Get to Know Startup Dayton’s Nick Ripplinger of Battle Sight Technologies
May 15, 2018
Dayton, Ohio is full of determined people.
Do you know Nick Ripplinger?
If you don’t, you should. He has not only devoted a portion of his life (and the health of his leg) to serving our country but also pushed through tough times with the drive of both creating a better life for his family and supporting the warfighter who wants to make it home to his or her family, too.
“Quitting a decent paying job with phenomenal benefits wasn’t at the top of my priority list when I was introduced to the technology that Battle Sight Technologies would eventually launch around, but being former military and having a passion for supporting the warfighter made me rethink my priorities.”
Nick grew up under the influence of a mom who radiated with the entrepreneurial spirit. He recalls having the drive to fill needs and make money from an early age.
“I started working at our community pool when I was 12. Later I started mowing neighbors’ yards.”
As Nick made his way through school and approached graduation, he realized that college wasn’t the best option for him, so he enlisted in the military at the age of 17. That journey would eventually land him in a position in Germany working with NATO.
“I actually loved it,” Nick reflected. “It gave me an opportunity to travel all over the world.”
But all that came to an end in 2009 when a “bad day” in Iraq resulted in a leg injury that ultimately would require Nick to have a rod surgically placed to repair the damage. In 2011 Nick and his wife moved back to Dayton to be near family and figure out their next steps only to find out within their first month back that they were expecting their first child.
“I took a full-time job as a defense contractor and went to school at night,” Nick said, thinking about that transitional time. “After a while, though, I felt a little lost.”
Looking for something more fulfilling, Nick wrote and published a book in 2015 that gained him a lot of press but ultimately didn’t pay the bills. It was during that time while he was promoting the book, however, that he met Bennet Tanton who ran a popular veteran-centric podcast. The two hit it off and kept in touch over the next several years, recognizing the value they contributed to one another’s life, and in 2017 the nature of that relationship blossomed into a business partnership when Nick was introduced to a technology that had been de-risked by a group of students at the Entrepreneurs Center.
“Initially I passed on forming a business around the technology, but after a second look I learned about the infrared capabilities and started thinking about all of the potential applications. I sent Bennet a text just to get his feedback.” That text would culminate in the decision to partner together to bring Battle Sight into existence.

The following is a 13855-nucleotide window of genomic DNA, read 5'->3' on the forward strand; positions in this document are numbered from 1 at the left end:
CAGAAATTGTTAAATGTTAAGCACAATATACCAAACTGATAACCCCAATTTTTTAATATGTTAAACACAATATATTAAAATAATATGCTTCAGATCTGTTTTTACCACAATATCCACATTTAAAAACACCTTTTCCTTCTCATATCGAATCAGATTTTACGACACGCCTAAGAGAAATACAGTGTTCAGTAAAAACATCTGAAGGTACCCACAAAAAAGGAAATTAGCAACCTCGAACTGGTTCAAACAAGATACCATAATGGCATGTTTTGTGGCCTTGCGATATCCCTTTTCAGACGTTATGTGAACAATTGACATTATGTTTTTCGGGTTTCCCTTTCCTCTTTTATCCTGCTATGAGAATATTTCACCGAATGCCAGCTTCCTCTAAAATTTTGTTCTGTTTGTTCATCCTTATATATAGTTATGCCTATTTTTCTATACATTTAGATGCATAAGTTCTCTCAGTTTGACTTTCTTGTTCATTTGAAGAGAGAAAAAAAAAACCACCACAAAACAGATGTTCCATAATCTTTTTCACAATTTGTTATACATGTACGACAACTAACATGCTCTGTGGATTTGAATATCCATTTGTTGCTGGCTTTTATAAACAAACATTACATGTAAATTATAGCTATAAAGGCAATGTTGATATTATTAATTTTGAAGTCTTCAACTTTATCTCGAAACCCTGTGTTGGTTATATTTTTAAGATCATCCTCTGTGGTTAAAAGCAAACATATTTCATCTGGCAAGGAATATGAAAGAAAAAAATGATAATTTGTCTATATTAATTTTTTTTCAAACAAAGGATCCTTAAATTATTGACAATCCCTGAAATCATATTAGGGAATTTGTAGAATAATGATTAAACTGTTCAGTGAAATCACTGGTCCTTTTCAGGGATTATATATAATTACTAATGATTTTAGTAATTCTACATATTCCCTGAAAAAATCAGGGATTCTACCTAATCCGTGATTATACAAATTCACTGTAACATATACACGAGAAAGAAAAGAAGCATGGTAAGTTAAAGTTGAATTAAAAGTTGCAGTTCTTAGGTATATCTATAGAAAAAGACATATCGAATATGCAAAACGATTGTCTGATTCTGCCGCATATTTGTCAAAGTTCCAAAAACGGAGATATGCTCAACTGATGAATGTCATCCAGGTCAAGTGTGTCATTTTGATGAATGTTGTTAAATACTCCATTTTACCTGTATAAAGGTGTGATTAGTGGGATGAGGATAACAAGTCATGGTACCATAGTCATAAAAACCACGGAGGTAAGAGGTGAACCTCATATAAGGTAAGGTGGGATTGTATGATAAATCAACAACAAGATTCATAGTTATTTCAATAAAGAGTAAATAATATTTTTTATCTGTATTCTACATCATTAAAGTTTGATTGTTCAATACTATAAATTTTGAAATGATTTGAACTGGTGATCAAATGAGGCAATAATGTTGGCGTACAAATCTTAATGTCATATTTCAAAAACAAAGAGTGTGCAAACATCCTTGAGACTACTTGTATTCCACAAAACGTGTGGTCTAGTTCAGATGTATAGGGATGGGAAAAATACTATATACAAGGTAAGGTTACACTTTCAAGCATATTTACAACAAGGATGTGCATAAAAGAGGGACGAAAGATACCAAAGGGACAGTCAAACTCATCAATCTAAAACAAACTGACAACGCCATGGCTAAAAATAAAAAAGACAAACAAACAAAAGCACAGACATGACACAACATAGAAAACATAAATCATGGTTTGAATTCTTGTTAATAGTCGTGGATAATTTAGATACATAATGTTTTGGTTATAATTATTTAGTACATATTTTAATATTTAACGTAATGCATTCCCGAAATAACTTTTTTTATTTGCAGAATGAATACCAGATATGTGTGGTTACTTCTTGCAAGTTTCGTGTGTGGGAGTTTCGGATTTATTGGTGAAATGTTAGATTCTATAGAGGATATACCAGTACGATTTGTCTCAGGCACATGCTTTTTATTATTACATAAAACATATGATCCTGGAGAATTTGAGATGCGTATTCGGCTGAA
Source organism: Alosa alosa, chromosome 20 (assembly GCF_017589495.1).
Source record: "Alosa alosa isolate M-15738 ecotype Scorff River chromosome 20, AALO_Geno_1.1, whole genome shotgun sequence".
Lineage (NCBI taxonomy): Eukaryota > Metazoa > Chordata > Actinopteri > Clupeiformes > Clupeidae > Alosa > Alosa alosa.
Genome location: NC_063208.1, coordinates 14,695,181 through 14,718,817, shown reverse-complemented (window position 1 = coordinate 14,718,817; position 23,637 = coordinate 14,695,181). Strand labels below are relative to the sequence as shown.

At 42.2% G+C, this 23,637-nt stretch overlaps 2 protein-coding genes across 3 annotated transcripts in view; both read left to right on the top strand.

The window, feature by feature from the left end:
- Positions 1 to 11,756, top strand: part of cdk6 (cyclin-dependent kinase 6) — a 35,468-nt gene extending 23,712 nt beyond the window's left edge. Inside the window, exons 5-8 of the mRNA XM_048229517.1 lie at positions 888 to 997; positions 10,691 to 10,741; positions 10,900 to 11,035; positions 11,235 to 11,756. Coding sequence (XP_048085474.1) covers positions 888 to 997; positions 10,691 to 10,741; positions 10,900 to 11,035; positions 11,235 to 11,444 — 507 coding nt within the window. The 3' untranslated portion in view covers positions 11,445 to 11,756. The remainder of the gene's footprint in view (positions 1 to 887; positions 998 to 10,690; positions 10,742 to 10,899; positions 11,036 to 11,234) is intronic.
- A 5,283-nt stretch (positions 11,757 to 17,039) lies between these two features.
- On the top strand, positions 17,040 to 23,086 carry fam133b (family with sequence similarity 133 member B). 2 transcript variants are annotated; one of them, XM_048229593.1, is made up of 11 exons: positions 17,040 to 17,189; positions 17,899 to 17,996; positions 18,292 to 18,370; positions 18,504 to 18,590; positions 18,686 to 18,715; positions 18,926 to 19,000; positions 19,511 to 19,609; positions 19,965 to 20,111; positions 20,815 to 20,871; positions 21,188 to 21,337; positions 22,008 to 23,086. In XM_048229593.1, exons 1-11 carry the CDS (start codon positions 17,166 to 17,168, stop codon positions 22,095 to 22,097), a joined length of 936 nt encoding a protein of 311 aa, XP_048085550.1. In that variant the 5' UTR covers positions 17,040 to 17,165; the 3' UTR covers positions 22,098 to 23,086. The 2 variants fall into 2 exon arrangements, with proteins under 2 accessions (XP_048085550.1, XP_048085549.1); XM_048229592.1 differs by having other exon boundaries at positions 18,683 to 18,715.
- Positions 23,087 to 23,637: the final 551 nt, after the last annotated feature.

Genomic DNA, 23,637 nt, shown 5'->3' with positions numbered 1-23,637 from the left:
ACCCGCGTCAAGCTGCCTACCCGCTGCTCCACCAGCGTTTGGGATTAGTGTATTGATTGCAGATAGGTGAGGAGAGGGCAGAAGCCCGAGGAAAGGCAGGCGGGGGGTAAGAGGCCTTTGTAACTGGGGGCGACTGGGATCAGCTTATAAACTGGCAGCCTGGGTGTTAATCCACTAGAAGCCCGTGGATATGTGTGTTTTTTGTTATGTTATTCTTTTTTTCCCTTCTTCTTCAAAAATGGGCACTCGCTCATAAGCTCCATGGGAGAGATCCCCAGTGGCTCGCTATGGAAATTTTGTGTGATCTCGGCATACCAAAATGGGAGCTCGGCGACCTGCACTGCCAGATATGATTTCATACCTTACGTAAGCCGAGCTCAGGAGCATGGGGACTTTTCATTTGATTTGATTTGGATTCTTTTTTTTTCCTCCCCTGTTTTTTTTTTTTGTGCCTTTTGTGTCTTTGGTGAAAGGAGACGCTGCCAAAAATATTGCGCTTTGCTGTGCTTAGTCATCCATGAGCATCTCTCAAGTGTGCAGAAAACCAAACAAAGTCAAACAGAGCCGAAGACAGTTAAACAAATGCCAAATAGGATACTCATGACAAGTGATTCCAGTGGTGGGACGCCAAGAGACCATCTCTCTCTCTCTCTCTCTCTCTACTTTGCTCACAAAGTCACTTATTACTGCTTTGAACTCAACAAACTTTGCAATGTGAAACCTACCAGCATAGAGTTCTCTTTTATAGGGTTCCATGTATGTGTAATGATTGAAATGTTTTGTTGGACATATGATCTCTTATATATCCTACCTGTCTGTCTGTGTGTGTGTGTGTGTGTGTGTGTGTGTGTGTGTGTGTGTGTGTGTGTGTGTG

They worked with the Air Force to license the technology from Dr. Larry Brott who originally developed it.
“We worked with the ORDA for RX. She made it super easy. She was so transparent and put timelines on everything and laid out every step of the way,” Nick noted.
Since licensing the technology, Battle Sight has made enormous strides in forward progress.
“We went from license to revenue in only 4 months,” he said, attributing the progress to taking big steps as quickly as possible with the aid of the incredible sphere of support that they’ve found in Dayton’s startup community.
“I don’t think we’d be nearly as successful if not in Dayton,” Nick stated. “So many people here are genuine and want to know how they can help. That’s what truly makes Dayton special. There was a situation where we had overcommitted to a UK demo, and we needed some marketing collateral in 48 hours. Katie Hill, the Marketing Director for the Entrepreneurs Center, dove in and sat with us for hours helping us put a brochure together. Having help like that as a startup is huge.”
Over their first year in business, Battle Sight has been accepted into the Entrepreneurs Center’s ESP program, won a TVSF grant from the Ohio Third Frontier Commission in the amount of $100K, and took the grand prize in a pitch competition.
So what’s next for Nick and Battle Sight Technologies?
“We want to continue to find more tech that can support warfighters and emergency responders,” Nick shared.